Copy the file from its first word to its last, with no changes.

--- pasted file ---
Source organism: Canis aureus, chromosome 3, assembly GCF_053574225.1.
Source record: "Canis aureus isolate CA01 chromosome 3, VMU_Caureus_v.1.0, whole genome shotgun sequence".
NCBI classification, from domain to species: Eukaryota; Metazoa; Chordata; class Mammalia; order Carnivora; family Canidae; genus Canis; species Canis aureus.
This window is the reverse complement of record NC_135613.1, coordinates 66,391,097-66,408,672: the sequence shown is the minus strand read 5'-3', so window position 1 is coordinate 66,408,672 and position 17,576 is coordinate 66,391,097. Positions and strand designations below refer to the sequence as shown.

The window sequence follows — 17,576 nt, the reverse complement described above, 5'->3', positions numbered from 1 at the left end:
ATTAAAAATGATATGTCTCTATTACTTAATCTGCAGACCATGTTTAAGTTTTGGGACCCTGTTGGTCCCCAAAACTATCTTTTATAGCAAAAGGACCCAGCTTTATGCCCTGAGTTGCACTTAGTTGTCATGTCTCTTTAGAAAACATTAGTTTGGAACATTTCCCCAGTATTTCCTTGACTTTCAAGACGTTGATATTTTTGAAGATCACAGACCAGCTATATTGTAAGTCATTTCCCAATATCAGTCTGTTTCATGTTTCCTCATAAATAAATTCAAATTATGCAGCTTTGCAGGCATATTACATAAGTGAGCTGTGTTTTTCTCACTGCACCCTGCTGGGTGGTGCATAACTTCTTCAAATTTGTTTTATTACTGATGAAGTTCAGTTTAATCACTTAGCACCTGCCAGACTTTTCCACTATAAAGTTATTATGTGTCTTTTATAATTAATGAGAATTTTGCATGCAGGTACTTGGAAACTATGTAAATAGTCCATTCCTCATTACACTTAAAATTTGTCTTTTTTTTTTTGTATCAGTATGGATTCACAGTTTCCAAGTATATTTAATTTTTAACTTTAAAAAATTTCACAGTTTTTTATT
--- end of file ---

Source organism: Canis aureus, chromosome 3, assembly GCF_053574225.1.
Source record: "Canis aureus isolate CA01 chromosome 3, VMU_Caureus_v.1.0, whole genome shotgun sequence".
NCBI classification, from domain to species: Eukaryota; Metazoa; Chordata; class Mammalia; order Carnivora; family Canidae; genus Canis; species Canis aureus.
This window is the reverse complement of record NC_135613.1, coordinates 66,391,097-66,408,672: the sequence shown is the minus strand read 5'-3', so window position 1 is coordinate 66,408,672 and position 17,576 is coordinate 66,391,097. Positions and strand designations below refer to the sequence as shown.

The window sequence follows — 17,576 nt, the reverse complement described above, 5'->3', positions numbered from 1 at the left end:
ATTAAAAATGATATGTCTCTATTACTTAATCTGCAGACCATGTTTAAGTTTTGGGACCCTGTTGGTCCCCAAAACTATCTTTTATAGCAAAAGGACCCAGCTTTATGCCCTGAGTTGCACTTAGTTGTCATGTCTCTTTAGAAAACATTAGTTTGGAACATTTCCCCAGTATTTCCTTGACTTTCAAGACGTTGATATTTTTGAAGATCACAGACCAGCTATATTGTAAGTCATTTCCCAATATCAGTCTGTTTCATGTTTCCTCATAAATAAATTCAAATTATGCAGCTTTGCAGGCATATTACATAAGTGAGCTGTGTTTTTCTCACTGCACCCTGCTGGGTGGTGCATAACTTCTTCAAATTTGTTTTATTACTGATGAAGTTCAGTTTAATCACTTAGCACCTGCCAGACTTTTCCACTATAAAGTTATTATGTGTCTTTTATAATTAATGAGAATTTTGCATGCAGGTACTTGGAAACTATGTAAATAGTCCATTCCTCATTACACTTAAAATTTGTCTTTTTTTTTTTGTATCAGTATGGATTCACAGTTTCCAAGTATATTTAATTTTTAACTTTAAAAAATTTCACAGTTTTTTATT